Maryland officials making their New Year's resolutions might want to look to Baltimore County's Office of Substance Abuse. For the third consecutive year, the county put together an impressive coalition from the public and private sectors to save lives during the holiday season -- a time when, traditionally, too many people slug down one last Bloody Mary and then hit the road.
The program builds on the growing nationwide intolerance for drinking and driving, which, like cigarette smoking, is fast
becoming socially unacceptable. But not fast enough.
Today, even with changing attitudes about drunk driving, 45 percent of all traffic fatalities are still alcohol-related. It ought to be obvious by now that party-goers need more than pedantic caution; they need a way to translate good intentions into reality. That is the void the county's holiday program fills.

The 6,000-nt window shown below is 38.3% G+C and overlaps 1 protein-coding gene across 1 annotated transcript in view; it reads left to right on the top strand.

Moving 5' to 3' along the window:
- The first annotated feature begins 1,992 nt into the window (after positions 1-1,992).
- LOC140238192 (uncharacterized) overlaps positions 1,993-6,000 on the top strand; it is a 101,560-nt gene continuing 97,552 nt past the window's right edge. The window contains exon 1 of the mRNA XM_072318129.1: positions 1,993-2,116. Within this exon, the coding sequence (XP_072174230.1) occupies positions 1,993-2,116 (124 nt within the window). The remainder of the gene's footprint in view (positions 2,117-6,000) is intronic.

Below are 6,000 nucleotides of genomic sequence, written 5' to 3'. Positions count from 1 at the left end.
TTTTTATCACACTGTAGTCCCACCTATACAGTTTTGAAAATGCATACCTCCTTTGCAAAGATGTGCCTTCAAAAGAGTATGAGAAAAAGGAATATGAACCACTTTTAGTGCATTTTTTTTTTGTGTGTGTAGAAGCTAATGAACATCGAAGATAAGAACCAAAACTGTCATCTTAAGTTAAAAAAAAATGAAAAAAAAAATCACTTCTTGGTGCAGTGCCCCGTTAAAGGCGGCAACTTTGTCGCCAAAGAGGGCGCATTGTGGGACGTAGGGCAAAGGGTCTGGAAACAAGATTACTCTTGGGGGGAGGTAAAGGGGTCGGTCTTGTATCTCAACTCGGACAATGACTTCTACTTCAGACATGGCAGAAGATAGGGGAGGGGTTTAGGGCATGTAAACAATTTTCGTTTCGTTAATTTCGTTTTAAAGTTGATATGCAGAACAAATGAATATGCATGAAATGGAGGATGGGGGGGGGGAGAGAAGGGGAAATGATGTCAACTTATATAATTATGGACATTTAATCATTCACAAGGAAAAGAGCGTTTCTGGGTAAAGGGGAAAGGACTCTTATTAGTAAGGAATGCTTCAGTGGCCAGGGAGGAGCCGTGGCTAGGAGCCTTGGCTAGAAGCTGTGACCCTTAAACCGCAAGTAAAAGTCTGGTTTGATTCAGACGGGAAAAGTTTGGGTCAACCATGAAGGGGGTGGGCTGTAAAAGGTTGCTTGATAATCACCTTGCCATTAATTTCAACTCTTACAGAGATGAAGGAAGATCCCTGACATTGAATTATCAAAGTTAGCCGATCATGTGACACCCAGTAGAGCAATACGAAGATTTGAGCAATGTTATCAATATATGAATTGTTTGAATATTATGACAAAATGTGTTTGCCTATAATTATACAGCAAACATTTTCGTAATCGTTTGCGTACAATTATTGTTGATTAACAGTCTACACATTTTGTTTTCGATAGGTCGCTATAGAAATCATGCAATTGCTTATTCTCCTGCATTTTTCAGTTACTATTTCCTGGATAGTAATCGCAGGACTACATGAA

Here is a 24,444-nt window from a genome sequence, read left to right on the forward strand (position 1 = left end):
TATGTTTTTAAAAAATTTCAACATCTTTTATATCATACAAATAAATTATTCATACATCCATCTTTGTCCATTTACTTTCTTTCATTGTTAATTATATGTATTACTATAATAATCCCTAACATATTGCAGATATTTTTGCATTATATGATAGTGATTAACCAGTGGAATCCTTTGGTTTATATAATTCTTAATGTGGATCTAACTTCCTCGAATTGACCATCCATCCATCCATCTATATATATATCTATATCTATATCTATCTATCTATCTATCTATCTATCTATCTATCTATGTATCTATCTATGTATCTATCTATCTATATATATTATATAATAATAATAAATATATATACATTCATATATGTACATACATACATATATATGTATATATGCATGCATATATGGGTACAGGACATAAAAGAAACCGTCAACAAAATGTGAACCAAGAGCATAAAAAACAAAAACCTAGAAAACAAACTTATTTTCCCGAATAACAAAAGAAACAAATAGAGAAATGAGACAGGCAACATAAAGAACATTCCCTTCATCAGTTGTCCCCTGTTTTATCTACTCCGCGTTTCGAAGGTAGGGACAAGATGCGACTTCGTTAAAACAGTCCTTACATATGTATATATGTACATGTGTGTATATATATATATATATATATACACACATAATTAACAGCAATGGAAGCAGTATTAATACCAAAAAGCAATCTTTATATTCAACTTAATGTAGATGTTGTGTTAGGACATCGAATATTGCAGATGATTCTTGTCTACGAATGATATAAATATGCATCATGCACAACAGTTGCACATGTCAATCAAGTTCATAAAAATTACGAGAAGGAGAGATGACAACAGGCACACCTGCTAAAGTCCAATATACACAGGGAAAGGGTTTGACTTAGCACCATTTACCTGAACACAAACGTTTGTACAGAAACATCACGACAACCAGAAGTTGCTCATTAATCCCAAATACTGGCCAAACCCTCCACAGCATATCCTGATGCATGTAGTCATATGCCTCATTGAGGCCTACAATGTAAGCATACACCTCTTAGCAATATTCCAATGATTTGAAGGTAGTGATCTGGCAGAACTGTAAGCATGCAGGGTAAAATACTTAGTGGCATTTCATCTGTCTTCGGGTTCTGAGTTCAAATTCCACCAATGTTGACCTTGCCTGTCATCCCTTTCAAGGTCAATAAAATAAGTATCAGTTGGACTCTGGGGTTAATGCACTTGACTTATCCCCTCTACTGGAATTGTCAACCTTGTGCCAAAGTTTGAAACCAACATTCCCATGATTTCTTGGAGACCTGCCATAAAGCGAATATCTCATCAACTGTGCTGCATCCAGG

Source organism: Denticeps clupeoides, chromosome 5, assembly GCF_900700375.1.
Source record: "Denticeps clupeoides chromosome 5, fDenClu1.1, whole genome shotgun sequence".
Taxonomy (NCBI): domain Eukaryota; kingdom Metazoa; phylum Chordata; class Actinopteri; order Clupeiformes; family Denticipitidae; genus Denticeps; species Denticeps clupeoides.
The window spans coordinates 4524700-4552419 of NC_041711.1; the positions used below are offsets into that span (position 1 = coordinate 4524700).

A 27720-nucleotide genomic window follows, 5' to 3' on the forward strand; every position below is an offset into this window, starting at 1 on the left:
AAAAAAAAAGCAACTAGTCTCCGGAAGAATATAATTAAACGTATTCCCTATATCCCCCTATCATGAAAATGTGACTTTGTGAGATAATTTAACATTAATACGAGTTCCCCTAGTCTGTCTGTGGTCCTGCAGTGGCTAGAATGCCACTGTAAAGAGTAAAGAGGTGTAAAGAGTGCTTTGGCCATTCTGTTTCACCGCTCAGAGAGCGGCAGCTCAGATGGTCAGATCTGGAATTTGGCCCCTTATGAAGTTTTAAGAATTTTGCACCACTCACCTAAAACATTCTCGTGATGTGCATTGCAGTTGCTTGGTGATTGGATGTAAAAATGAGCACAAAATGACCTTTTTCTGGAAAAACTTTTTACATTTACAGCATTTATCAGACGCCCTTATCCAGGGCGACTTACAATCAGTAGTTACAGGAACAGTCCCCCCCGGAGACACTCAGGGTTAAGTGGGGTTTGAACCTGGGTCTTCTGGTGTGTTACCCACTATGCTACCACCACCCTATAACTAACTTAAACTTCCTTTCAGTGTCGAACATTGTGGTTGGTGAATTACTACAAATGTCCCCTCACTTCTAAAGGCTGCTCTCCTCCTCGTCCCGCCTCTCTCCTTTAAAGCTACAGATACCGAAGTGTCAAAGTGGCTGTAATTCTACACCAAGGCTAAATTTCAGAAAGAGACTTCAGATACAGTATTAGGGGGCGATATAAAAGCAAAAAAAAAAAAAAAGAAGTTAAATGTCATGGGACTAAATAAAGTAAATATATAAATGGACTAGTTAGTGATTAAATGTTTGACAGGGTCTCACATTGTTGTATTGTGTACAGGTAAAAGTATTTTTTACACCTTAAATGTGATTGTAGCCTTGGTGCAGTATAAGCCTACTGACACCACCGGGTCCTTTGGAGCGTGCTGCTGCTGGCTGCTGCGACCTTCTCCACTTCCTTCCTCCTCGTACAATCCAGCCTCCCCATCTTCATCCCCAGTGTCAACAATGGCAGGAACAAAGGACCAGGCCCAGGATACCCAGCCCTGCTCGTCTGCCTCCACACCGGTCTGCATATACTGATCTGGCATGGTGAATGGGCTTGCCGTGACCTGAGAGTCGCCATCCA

This year, the Office of Substance Abuse used 14 public libraries to distribute 2,000 holiday party kits, which contained information on how to host a safe party -- from recipes for non-alcoholic drinks to myths about drinking and suggestions for what foods to serve to mitigate the effects of drinking. The kits also contained "designated driver" buttons for those who volunteered to abstain from alcohol for an evening, free Breathalyzers so party-goers could determine, before getting behind the wheel, whether they ought to be driving at all -- and a list of taxi services for those who shouldn't.